MAKASSAR, Indonesia (Reuters) - An Indonesian navy ship searching for a missing commercial airliner detected a large undersea object off the west coast of Sulawesi on Monday, but it has not been confirmed whether it was the plane.
The 17-year-old Boeing 737-400 operated by Indonesian budget carrier Adam Air went missing in bad weather a week ago after its pilot reported crosswinds and asked for safe coordinates from the airport in Makassar, Sulawesi island's largest city.
"We suspect that it was a metal object 1,050 metres (1,148 yards) under the sea off Mamuju. It could not be confirmed yet whether it was the Adam Air plane," Tony Syaiful, the spokesman of the navy's Eastern Fleet, told Jakarta-based Radio Elshinta.
Mamuju is a seaside town in West Sulawesi province.
The USNS Mary Sears, a U.S. ship with sonar capability and the ability to detect metal underwater, will arrive on Tuesday to join the search, which already includes at least four ships, two Indonesian air force planes, two helicopters, and thousands of troops and police on the ground.
Separately, a military spokesman said on Monday two more Indonesian Air Force helicopters will take part in the search.
The search was focused on the Bone Strait between the two southern arms of Sulawesi island and the onshore areas of western Sulawesi, Captain Mulyadi said in Makassar, from where efforts are being coordinated.
Indonesian officials will be cautious in announcing any discovery after erroneously saying the plane had been spotted in Sulawesi's mountains on Tuesday when accounts from a local village were relayed to the highest level without checks.
The ill-fated plane heading for North Sulawesi provincial capital Manado carried 96 passengers and six crew.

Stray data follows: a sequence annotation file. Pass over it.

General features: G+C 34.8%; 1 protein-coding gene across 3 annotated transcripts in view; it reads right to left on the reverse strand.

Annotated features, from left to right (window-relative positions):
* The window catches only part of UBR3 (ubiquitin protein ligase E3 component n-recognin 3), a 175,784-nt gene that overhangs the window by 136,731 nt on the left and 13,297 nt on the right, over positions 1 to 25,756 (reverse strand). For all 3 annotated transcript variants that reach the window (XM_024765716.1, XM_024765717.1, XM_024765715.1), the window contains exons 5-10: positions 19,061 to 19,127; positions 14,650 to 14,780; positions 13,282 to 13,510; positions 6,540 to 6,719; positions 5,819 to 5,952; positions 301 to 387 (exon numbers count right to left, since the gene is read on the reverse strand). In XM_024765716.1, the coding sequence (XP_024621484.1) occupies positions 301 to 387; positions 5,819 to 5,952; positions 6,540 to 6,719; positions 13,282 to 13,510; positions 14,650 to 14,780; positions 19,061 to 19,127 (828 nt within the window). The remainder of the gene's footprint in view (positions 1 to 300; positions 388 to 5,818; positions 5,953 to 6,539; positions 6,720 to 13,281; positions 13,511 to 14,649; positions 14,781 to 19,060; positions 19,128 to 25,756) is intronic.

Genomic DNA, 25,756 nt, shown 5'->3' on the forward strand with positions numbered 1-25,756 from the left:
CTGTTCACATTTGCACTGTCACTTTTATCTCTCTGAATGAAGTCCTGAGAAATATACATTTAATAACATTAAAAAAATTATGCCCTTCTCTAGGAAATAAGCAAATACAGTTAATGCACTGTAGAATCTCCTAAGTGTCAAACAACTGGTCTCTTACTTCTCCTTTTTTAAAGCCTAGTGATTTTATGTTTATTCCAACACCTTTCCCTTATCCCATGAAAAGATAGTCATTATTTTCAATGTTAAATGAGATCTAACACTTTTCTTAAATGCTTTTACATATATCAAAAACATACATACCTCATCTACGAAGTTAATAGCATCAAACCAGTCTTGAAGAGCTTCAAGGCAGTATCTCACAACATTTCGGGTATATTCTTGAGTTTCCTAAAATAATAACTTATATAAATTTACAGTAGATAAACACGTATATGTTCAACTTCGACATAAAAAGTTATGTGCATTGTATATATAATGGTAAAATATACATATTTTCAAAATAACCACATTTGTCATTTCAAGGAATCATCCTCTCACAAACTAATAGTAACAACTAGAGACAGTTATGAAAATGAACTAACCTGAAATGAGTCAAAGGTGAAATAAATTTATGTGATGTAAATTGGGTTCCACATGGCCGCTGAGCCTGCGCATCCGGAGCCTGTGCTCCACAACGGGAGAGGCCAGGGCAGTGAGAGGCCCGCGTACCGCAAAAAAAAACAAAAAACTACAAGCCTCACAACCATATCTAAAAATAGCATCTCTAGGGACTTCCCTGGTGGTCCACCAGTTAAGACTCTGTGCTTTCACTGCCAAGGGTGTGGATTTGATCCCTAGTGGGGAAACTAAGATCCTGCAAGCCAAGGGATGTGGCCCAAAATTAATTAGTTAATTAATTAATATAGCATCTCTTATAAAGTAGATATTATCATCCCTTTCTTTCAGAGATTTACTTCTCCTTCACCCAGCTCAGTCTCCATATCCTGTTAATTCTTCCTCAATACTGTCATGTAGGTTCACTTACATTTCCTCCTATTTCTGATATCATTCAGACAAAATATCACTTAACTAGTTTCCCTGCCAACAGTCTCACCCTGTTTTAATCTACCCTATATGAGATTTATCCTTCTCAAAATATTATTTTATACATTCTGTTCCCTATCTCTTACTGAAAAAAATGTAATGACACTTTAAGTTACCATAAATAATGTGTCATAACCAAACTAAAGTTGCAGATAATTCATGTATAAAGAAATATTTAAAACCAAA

The search has been hampered by bad weather, with the area's jungle-covered mountains also making it difficult to spot things from the air.
The region lacks roads and communications are often poor.
In addition to the U.S. ship and an American military plane, foreign aid has included a Singapore Air Force Fokker-50 search plane.
"The United States has extended their help. The foreign ministry will not hesitate in giving permission and clearance for their efforts in helping us," Indonesian Foreign Minister Hassan Wirajuda told reporters in Jakarta on Monday.
The pilot made no distress call from the plane, which took off from Surabaya on Java island on Jan. 1 for Manado, provincial capital of North Sulawesi.
The plane disappeared less than three days after a ferry with more than 600 aboard capsized and sank off Java.
Fourteen survivors of the ferry have been rescued after drifting on a life raft for nine days, a top search and rescue official said on Monday.
At least 248 survivors have been found, some clinging to wreckage or floating in life vests, and others on life rafts.
The latest survivors were found about 480 km from the accident site early on Sunday morning, according to Karnoyudho, who is head of the national search and rescue agency.
Indonesian President Susilo Bambang Yudhoyono has called for an investigation into what went wrong in both cases as well as a general probe into the state of Indonesia's transport system.
The network serves 220 million people in an archipelago of 17,000 islands.
(With additional reporting by Muara Makarim, Achmad Sukarsono and Muhammad Azhari in Jakarta)